Guest Post by Willis Eschenbach
For a while now, I’ve been using a curious kind of scatterplot. Here’s an example. It shows the relationship between the surface temperature and the effects of clouds on surface radiation. Clouds can either warm or cool the surface, depending on location, time, and type. The phenomenon is called the “Cloud Radiative Effect” (CRE).
The amount of radiative cloud warming or cooling (the CRE) is measured in watts per square meter (W/m2). Positive means clouds warming the surface, and negative means clouds cooling the surface. Globally as an area-weighted average, clouds radiatively cool the surface by about – 21 W/m2.
Figure 1. Scatterplot, surface temperature (horizontal “x” axis) versus net surface cloud radiative effect (vertical “y” axis). Gives new meaning to the word “nonlinear”.
What are we looking at here? Well, each blue dot in Figure 1 represents a 1° latitude by 1° longitude gridcell somewhere on the earth’s surface. Each dot is placed horizontally with respect to its 21-year average temperature and vertically by its 21-year cloud radiative effect. The yellow/black line is a LOWESS smooth that shows the overall trend of the data.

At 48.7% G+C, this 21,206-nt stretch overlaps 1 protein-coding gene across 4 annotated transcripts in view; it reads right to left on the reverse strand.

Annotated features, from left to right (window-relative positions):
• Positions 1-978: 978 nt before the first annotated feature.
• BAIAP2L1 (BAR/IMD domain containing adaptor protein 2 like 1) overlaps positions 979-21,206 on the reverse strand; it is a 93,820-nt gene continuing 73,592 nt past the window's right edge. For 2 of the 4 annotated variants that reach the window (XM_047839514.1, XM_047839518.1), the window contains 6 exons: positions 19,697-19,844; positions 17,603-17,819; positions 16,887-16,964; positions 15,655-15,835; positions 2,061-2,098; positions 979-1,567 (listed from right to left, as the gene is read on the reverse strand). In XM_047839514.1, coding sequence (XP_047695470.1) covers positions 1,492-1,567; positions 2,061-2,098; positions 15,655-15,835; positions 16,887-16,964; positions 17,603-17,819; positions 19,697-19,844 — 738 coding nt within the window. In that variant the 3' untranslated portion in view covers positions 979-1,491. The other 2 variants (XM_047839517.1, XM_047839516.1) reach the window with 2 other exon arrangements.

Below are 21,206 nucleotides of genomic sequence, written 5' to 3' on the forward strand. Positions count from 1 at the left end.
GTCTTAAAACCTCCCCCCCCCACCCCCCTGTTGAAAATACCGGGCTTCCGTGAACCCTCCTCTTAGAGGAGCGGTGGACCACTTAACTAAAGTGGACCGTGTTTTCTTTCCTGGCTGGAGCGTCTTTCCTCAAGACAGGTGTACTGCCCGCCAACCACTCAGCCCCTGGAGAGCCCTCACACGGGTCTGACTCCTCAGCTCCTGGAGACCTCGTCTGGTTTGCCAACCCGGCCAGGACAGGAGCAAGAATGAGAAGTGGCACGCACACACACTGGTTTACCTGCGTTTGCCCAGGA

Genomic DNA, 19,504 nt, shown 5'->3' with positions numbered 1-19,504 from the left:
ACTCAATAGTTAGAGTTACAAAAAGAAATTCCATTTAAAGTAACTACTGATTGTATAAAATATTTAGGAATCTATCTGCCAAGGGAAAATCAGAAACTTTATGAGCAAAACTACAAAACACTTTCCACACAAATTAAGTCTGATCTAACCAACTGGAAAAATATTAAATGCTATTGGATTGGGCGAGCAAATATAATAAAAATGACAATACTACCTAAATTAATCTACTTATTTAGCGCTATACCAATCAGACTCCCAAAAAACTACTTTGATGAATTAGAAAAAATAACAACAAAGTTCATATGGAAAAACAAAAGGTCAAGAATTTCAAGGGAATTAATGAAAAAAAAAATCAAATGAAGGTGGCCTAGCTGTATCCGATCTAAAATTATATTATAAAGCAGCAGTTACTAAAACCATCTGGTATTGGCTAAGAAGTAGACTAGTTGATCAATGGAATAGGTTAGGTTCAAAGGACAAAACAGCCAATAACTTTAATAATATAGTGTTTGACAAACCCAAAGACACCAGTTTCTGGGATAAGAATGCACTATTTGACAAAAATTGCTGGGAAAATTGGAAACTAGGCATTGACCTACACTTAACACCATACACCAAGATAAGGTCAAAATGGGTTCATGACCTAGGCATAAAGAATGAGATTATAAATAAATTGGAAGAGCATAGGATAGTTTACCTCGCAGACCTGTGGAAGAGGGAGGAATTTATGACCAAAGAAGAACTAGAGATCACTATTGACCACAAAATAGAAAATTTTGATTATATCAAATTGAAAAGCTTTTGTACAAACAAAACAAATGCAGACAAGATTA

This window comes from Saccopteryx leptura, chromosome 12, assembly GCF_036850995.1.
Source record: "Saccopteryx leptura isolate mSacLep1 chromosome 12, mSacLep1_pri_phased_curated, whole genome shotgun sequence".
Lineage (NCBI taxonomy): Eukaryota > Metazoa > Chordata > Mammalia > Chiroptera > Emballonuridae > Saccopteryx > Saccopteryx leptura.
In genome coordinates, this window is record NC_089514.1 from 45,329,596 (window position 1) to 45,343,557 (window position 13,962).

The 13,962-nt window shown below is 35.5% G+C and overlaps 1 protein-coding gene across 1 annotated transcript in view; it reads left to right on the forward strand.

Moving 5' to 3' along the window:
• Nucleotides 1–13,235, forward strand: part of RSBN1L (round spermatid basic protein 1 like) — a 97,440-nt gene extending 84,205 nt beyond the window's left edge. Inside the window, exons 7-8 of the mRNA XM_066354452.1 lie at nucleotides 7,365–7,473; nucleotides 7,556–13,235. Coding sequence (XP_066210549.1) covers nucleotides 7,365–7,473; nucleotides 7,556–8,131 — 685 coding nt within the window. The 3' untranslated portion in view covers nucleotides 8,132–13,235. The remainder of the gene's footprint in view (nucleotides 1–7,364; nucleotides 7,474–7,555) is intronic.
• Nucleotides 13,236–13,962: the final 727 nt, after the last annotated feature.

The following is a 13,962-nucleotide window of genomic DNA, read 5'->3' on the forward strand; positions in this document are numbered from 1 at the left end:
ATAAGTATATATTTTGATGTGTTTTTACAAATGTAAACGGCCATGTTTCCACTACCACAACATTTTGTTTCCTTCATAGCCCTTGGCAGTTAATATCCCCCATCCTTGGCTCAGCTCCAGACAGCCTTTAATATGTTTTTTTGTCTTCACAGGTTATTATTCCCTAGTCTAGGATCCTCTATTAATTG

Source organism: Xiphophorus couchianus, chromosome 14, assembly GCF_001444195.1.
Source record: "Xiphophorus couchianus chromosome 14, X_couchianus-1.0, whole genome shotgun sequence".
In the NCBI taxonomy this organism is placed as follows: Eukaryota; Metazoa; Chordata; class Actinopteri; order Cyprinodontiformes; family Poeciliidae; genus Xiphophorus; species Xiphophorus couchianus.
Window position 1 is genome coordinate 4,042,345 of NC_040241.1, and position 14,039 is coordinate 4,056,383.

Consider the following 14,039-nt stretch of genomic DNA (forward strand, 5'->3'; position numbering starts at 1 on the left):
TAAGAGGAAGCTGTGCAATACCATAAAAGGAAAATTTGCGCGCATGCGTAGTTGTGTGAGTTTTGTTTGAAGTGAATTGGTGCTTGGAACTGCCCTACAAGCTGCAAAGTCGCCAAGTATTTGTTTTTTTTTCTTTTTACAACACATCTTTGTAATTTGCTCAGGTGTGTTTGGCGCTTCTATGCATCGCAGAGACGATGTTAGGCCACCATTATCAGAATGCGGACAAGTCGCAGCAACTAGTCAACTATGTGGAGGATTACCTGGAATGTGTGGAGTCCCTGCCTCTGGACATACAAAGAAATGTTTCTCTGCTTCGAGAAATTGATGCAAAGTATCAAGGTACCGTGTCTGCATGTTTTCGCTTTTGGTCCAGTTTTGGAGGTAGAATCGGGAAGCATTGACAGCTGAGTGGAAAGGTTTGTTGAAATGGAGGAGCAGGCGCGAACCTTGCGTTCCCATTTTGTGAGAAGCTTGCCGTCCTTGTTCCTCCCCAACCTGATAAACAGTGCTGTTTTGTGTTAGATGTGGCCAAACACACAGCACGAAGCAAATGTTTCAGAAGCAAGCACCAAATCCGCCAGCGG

And of particular interest, the slope of the yellow/black line shows how much the cloud radiative effect changes per 1°C change in temperature.
We can see from Figure 1 that clouds generally warm the coldest areas of the planet. Gridcells in the ~ 10% of the planet where the average annual temperature is below -5°C are warmed by clouds.
In warmer areas, on the other hand, clouds cool the surface. And when the temperature gets above about 25-26°C, cloud cooling increases strongly with increasing temperature. In those areas, for each additional degree of temperature, cloud cooling increases by up to -15 W/m2. This is because of the rapid increase above 26°C in the number, size, and strength of thermally driven thunderstorms in the warm wet tropics.
Here’s a video showing how the thunderstorms follow the warm water throughout the year.
Figure 2. Thunderstorm intensity is shown by colors (cloud top altitude is a measure of thunderstorm strength). Gray contour lines show temperatures of 27, 28, and 29°C.